Rolling foothills and green expanses, sudden bursts of flaming red amidst green, and winding, picturesque roads… this is as close to bliss in the countryside as you can get. Down the twisting district road from Malavalli, you suddenly come upon the slightly askew signpost that reads ‘Georgia Sunshine Village’. The turn-off is basically a dirt track seeming to meander into pure jungle. Well, shift into first gear, adjust your seat and go for it…. Winding, curving, bumpy and all but non-existent, the track continues through the jungle till you’re quite sure you’re lost. Then, quaint red-tiled rooftops peep through the foliage…. Welcome, the forest seems to murmur.
Shivanasamudram is the domain of Mother Nature. Gentle sloping foothills seduce with their pristine freshness, the woods are virgin and the experience is sublime. These hills are home to wild boar, peacocks, partridges, elephants and even the occasional marauding panther. Bands of elephants have been known to venture as near as the village outskirts in these regions. How much more forest can you ask for, so close to home? The east end of Mandya District is much more lush than the Mysore Highway led you to believe. Take that turn onto the back roads for a quiet weekend in the forest at the incongruous sounding Georgia Sunshine Village, just a few kilometres away from the roaring falls of Shivanasamudram.
From the Panditahalli turn-off you get to Hebbani village; drive 5 mins down a twisting district road till the signpost saying ‘Georgia Sunshine Village’ jumps out of the greenery. Turn off onto a dirt track that winds through the jungle. Look out for the signpost announcing a left turn onto a small path. Look carefully, because the signpost is 20 ft above the eye-line. A couple of more turns from here and you hit Georgia Sunshine Village. Shivanasamudram, a possible day-trip from Bengaluru, is an ideal weekend break thanks to the country home of the Hatherell family, Georgia Sunshine Village, named for your hostess, Georgia Hatherell. Anyone who is looking for nothing more than nature at its untouched best is welcome. The place is the experience and the keyword is ‘chill’.
Those in dire need of rest may grab a book, put up their feet and relax by one of the many little streams that run through the woods around Georgia Sunshine. Those who can’t sit still can hare off further into the woods in search of waterfalls, wildlife or fish to catch. The Cauvery, the lifeline of Karnataka, splits into two streams here — Barachukki and Gaganachukki. About 9 km by road from Georgia, turn left at Panditahalli and drive to Shri Vishveshwaraya Hydroelectric Plant, labelled as the ‘Bluff’. From Bluff, it is a short 5-min drive to the falls.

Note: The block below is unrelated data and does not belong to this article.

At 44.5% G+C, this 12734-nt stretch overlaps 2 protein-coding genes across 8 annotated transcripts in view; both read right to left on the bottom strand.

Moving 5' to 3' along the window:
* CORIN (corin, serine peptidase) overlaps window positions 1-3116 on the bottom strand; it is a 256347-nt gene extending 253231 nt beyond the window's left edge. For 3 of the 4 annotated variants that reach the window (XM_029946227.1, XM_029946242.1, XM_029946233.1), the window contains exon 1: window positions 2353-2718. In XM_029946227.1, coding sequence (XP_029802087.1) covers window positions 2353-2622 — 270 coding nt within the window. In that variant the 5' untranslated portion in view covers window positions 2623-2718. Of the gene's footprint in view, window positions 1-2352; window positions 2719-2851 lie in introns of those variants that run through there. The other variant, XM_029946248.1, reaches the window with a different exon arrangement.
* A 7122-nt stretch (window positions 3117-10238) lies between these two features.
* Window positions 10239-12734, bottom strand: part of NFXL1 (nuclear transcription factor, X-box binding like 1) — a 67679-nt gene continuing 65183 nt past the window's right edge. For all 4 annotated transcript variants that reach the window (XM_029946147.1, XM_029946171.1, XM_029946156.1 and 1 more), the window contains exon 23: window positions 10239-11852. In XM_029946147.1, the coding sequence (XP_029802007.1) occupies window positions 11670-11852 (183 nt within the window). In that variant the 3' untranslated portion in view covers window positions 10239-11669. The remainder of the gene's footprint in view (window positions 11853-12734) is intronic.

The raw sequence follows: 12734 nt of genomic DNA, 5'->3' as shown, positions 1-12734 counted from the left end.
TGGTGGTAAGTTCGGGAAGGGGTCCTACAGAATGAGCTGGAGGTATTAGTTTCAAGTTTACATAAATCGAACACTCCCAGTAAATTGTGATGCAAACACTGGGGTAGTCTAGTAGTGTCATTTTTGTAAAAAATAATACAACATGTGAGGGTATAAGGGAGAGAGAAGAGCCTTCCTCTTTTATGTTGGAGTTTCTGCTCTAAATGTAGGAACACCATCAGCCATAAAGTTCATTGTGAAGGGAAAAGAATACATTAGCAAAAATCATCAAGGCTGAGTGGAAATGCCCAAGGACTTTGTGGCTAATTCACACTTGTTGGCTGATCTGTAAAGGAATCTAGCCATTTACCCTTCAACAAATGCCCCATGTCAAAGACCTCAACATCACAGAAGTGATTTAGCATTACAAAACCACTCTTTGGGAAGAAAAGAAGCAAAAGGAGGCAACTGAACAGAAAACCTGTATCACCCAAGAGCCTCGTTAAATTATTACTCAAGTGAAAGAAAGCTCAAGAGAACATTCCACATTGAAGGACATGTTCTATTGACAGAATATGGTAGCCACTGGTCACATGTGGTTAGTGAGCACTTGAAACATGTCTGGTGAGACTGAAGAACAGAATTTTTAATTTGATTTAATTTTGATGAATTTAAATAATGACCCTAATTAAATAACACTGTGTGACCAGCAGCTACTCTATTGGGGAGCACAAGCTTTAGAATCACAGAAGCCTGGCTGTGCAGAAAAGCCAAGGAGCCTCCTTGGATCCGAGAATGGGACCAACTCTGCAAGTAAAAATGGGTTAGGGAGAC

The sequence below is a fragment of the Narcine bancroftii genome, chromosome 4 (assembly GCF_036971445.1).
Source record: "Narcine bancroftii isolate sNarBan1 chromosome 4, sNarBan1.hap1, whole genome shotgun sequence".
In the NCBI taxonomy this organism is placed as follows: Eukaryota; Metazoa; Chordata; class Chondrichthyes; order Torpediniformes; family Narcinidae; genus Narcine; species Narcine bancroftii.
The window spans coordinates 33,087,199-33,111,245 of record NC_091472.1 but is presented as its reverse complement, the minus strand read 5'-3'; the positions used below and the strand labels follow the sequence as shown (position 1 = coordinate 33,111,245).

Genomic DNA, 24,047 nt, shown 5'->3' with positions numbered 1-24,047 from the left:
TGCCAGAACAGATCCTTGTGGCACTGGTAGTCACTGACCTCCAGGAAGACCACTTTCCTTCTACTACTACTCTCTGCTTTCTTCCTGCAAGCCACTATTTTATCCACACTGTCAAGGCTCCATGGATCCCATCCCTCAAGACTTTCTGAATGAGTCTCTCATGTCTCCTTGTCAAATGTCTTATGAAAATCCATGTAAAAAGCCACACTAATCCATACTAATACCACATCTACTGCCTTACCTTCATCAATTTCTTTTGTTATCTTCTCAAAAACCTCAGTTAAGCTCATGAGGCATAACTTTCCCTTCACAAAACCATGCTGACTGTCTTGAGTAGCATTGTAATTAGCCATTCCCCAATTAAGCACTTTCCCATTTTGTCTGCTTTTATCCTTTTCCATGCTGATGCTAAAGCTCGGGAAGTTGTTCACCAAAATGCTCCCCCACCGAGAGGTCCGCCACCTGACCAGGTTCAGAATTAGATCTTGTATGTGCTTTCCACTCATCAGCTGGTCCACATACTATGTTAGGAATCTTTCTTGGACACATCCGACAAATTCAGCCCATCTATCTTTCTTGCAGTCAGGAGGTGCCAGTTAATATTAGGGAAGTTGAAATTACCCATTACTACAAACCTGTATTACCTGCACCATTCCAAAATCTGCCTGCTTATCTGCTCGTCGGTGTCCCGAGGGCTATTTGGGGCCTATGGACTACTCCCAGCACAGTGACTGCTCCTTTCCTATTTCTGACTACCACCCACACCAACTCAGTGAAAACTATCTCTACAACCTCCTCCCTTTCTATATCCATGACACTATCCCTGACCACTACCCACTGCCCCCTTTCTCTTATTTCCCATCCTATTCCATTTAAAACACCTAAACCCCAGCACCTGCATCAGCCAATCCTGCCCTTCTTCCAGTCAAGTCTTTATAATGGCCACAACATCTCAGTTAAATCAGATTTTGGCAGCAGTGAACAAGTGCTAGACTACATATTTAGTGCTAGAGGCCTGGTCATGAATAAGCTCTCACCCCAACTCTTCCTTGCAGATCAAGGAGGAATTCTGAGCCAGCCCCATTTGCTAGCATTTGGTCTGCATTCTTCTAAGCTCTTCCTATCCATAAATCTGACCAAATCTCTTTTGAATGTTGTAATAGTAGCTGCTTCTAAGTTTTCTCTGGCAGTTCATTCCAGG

Beautiful cascades of water spread out over two vast hillsides will greet you. The water is being diverted to feed what was the first hydroelectric plant in Asia (built in 1902 by the maharaja of the erstwhile Mysore State). Gaganachukki also boasts a fall-side dargah on the opposite bank, a short drive across to the other hillside. A word of caution though — in these regions, the falls represent a literal Xanadu for boisterous local revellers and their ilk. The falls are, therefore, best avoided on public holidays while being quite acceptable on weekends.
A couple of food stalls and a few vendors selling fresh coconut water and locally grown gooseberries liberally spiced with red chilli powder complete the experience at Shivanasamudram. Barachukki is just beyond the dargah, a few kilometres away. The falls here form a sylvan, deep pool. You can swim here or even catch a coracle ride (Rs 50-100). The falls are great all year round. The forests here are lush, which also means that traditional walking trails do not exist and that a trek is what it is meant to be — tough and rough. The Hatherells will organise a guide who’ll chart out a route and also accompany you. Routes are customised to the energy levels of trekkers and can vary from a simple 2-hr amble to a day-long trip, complete with food, water and supplies thrown in. Animal sightings are rare on these treks, nevertheless groups have been known to get lucky and spot fresh elephant footprints and dung!
When was the last time that you actually walked through a village that seems lost somewhere in time and space? Where you can still find farm implements made by hand and actually have a market for cow bells? The villages of Malavalli, Panditahalli, Manchanahalli, Hebbani and Shimsapura offer all this and more. Don’t miss the traditional Friday market when you can encounter a plethora of sound and colour, and bag some unusual buys in one single mad and undeniably rustic location.
Location: Shivanasamudram, in eastern Mandya, skirts the Cauvery Wildlife Sanctuary
Distance: 109 km S of Bengaluru
When to go: The best time to go is in the post-monsoon months, from June till January. The forest will be lush and nature will be at its bountiful best. February to April might be too hot for some, but the air-conditioned rooms attract people even then. If the rains are good, the waterfalls are great even from April onwards. Water lovers will be happy to learn that the Barachukki Waterfall is good any time of the year.
By Anish Vohra
About the author: From 1998 onwards, Anish Vohra has written on Indian history and culture.